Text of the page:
Klingons speak frequently about eating the heart of a Targ, and it is eaten in the Klingon Day of Honor ceremony. If a Jew were invited to join with some Klingon friends, could the Jew partake of a Targ heart as well?
Many people say seem to believe that since blood is not allowed to be eaten, an animal’s heart may not be eaten either. On the contrary, the mishnah mentions the procedure for removing blood from a heart so it can be eaten, and it is codified by the Shulchan aruch and Rema as well. There are a few people who say that the heart of an animal should not be eaten because it causes forgetfulness. (Horayot 13b, Shach YD 72:2). However the general halachic attitude is to allow it. That being said, they are difficult (but not impossible) to find commercially here in the 21st century.
While hearts of kosher animals may be eaten, we need to determine if the Targ is a kosher animal. The Torah gives the signs of a kosher animal – specifically the need for the animal to have split hooves and chew its cud. This is accepted as the halacha for almost everyone. There are a small number of people who follow the Hazon Ish who maintained that for an animal to be kosher there needs to be a tradition of it being kosher. In other words, an animal must have traditionally been part of the kosher diet for it to be kosher. The Hazon Ish forbade new world animals like bison, moose, and zebu, and would clearly also forbid all alien animals, including the targ. Although the Hazon Ish was an incredibly influential posek, this is a minority opinion and few people follow it today, so a targ should be kosher according to most if it contains these two indicators. As a side note, if the targ is kosher then targ milk is also kosher, making this question of practical importance to vegetarians as well.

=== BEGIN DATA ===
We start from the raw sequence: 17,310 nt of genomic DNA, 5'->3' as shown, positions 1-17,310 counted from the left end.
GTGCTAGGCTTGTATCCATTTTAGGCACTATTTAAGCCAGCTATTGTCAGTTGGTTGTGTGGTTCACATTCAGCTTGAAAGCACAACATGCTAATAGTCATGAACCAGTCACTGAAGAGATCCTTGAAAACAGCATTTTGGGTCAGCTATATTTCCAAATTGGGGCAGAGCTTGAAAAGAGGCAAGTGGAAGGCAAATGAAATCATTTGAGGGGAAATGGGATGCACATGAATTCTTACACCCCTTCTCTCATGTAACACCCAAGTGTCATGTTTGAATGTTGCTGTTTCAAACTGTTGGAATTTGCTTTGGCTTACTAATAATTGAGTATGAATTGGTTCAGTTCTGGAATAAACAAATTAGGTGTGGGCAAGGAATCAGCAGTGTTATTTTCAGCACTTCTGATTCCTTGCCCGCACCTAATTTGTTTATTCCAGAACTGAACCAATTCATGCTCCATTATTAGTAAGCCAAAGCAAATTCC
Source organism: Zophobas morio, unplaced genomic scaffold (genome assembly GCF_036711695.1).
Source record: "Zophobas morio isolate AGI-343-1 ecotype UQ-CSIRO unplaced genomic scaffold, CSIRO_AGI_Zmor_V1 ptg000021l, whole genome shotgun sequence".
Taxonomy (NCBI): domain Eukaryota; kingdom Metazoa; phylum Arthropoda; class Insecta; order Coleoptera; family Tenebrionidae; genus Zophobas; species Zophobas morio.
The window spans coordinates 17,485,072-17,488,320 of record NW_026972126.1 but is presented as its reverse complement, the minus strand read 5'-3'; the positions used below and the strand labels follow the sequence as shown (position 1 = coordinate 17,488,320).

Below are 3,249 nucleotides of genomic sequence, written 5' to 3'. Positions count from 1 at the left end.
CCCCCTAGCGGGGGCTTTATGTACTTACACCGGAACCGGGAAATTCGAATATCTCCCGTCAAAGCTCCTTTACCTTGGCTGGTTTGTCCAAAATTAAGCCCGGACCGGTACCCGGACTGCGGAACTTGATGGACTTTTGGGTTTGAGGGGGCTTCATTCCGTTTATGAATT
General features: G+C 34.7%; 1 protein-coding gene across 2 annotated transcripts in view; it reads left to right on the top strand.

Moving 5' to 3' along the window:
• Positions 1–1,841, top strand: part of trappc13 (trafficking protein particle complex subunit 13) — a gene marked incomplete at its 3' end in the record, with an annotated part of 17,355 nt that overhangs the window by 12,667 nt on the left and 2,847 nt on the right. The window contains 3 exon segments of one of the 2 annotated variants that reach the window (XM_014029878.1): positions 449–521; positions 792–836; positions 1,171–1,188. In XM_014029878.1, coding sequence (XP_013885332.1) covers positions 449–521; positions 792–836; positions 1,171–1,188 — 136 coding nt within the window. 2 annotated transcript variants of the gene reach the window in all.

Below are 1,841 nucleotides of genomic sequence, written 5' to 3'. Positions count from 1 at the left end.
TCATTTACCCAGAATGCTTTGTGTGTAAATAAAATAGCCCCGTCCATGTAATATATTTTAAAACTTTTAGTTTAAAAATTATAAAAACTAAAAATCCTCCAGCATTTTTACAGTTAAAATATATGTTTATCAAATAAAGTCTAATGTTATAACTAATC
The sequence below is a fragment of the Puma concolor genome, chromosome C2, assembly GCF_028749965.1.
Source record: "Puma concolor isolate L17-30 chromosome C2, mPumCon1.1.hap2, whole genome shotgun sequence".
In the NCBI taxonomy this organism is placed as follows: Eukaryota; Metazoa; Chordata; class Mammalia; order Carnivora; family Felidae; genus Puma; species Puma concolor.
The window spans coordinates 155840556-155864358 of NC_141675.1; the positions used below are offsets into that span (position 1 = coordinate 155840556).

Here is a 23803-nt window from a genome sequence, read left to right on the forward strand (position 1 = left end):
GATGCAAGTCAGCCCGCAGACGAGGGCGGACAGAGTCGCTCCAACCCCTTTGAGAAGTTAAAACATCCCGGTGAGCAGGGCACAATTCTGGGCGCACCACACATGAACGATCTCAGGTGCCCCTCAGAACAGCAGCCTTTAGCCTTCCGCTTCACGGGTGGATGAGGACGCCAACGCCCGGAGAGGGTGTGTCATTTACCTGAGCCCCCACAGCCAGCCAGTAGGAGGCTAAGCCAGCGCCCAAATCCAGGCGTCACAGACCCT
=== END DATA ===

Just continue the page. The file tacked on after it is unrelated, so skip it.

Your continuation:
Does the Targ Have Split Hooves?
Targs have appeared on screen a handful of times. The first (and probably best look at their feet) comes from the TNG episode Where No Man Has Gone Before. The Targ that appears on the Enterprise bridge clearly has split hooves. This can also be confirmed by the noting that the Targ was played by a terrestrial wild boar, which has split hooves.
Although less authoritative, the Toby The Targ plush doll that Molly O’Brien has in DS9 was made from a warthog doll, and also had split hooves.
Does a Targ chew its cud?
Unfortunately we have no solid evidence one way or the other on whether or not a Targ chews its cud. Their physical appearance is based on boars, which do not chew their cud, however since they are native to a different planet, their is no reason to assume that physical similarities also imply biological similarities. In the Enterprise episode Sleeping Dogs we see a Targ carcass. While an inspection of the Targ’s stomach should reveal some information about it’s biology, the shot is from the back and all we can see is the Targ’s back.
Another possible indicator of whether or not a Targ chews its cud may come from an examination of it’s teeth which could indicate it’s diet. In the aforementioned episode Sleeping Dogs, we see a live targ and it growls at the Enterprise crew. Because of that, we can get a good look at it’s teeth. On earth at least, the only animals the ruminate are herbivores – the animal needs to ferment the plant matter to extract nutrients from it. Any animal that eats meat could probably be assumed to not chew its cud. The targ’s teeth are almost entirely molars – there are no canines or other tearing type teeth to be seen. This would seem to indicate that Targs do not eat meat, and leaves open the possibility of it chewing its cud.
The targ needs to both have split hooves and chew it’s cud. While it has the first, the latter is unclear. All available evidence leads to the conclusion that it’s possible, but nothing can be solidly proven. For the time being, Jews will have to avoid eating targ meat and targ milk.